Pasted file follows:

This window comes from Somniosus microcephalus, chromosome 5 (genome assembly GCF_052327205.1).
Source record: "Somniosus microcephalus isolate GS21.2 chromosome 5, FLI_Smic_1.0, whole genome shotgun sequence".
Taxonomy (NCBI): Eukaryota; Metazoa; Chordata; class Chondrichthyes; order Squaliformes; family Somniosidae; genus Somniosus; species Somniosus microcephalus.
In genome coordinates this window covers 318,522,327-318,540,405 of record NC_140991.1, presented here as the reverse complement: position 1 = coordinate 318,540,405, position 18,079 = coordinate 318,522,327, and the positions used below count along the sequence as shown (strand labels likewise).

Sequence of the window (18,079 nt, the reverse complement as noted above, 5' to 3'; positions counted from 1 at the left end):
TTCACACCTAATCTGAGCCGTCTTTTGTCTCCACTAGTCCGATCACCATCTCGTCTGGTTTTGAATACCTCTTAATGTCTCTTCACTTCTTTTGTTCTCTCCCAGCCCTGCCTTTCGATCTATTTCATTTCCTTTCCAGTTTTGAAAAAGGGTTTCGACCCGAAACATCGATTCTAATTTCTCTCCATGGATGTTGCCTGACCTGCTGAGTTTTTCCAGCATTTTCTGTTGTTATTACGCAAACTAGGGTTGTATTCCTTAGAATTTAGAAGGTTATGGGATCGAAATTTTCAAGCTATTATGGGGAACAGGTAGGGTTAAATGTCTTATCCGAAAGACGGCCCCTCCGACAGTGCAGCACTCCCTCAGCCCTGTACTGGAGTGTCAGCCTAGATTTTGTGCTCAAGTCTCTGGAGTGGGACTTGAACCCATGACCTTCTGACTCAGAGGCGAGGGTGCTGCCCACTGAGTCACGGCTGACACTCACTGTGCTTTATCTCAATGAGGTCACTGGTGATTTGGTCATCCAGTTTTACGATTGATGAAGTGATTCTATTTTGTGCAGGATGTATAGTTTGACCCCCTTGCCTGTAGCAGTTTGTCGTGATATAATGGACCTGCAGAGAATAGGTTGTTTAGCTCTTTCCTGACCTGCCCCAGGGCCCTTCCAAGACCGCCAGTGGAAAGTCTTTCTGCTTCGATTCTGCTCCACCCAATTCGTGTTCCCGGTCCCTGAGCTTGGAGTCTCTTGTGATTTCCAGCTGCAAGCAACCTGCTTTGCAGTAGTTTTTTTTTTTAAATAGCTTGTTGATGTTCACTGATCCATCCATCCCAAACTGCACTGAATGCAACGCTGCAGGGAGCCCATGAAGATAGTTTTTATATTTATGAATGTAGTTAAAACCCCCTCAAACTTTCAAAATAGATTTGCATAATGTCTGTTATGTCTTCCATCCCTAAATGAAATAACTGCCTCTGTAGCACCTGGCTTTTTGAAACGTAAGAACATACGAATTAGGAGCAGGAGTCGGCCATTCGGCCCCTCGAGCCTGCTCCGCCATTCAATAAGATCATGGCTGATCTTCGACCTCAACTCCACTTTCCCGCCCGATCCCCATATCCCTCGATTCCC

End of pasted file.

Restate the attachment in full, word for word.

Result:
This window comes from Somniosus microcephalus, chromosome 5 (genome assembly GCF_052327205.1).
Source record: "Somniosus microcephalus isolate GS21.2 chromosome 5, FLI_Smic_1.0, whole genome shotgun sequence".
Taxonomy (NCBI): Eukaryota; Metazoa; Chordata; class Chondrichthyes; order Squaliformes; family Somniosidae; genus Somniosus; species Somniosus microcephalus.
In genome coordinates this window covers 318,522,327-318,540,405 of record NC_140991.1, presented here as the reverse complement: position 1 = coordinate 318,540,405, position 18,079 = coordinate 318,522,327, and the positions used below count along the sequence as shown (strand labels likewise).

Sequence of the window (18,079 nt, the reverse complement as noted above, 5' to 3'; positions counted from 1 at the left end):
TTCACACCTAATCTGAGCCGTCTTTTGTCTCCACTAGTCCGATCACCATCTCGTCTGGTTTTGAATACCTCTTAATGTCTCTTCACTTCTTTTGTTCTCTCCCAGCCCTGCCTTTCGATCTATTTCATTTCCTTTCCAGTTTTGAAAAAGGGTTTCGACCCGAAACATCGATTCTAATTTCTCTCCATGGATGTTGCCTGACCTGCTGAGTTTTTCCAGCATTTTCTGTTGTTATTACGCAAACTAGGGTTGTATTCCTTAGAATTTAGAAGGTTATGGGATCGAAATTTTCAAGCTATTATGGGGAACAGGTAGGGTTAAATGTCTTATCCGAAAGACGGCCCCTCCGACAGTGCAGCACTCCCTCAGCCCTGTACTGGAGTGTCAGCCTAGATTTTGTGCTCAAGTCTCTGGAGTGGGACTTGAACCCATGACCTTCTGACTCAGAGGCGAGGGTGCTGCCCACTGAGTCACGGCTGACACTCACTGTGCTTTATCTCAATGAGGTCACTGGTGATTTGGTCATCCAGTTTTACGATTGATGAAGTGATTCTATTTTGTGCAGGATGTATAGTTTGACCCCCTTGCCTGTAGCAGTTTGTCGTGATATAATGGACCTGCAGAGAATAGGTTGTTTAGCTCTTTCCTGACCTGCCCCAGGGCCCTTCCAAGACCGCCAGTGGAAAGTCTTTCTGCTTCGATTCTGCTCCACCCAATTCGTGTTCCCGGTCCCTGAGCTTGGAGTCTCTTGTGATTTCCAGCTGCAAGCAACCTGCTTTGCAGTAGTTTTTTTTTTTAAATAGCTTGTTGATGTTCACTGATCCATCCATCCCAAACTGCACTGAATGCAACGCTGCAGGGAGCCCATGAAGATAGTTTTTATATTTATGAATGTAGTTAAAACCCCCTCAAACTTTCAAAATAGATTTGCATAATGTCTGTTATGTCTTCCATCCCTAAATGAAATAACTGCCTCTGTAGCACCTGGCTTTTTGAAACGTAAGAACATACGAATTAGGAGCAGGAGTCGGCCATTCGGCCCCTCGAGCCTGCTCCGCCATTCAATAAGATCATGGCTGATCTTCGACCTCAACTCCACTTTCCCGCCCGATCCCCATATCCCTCGATTCCC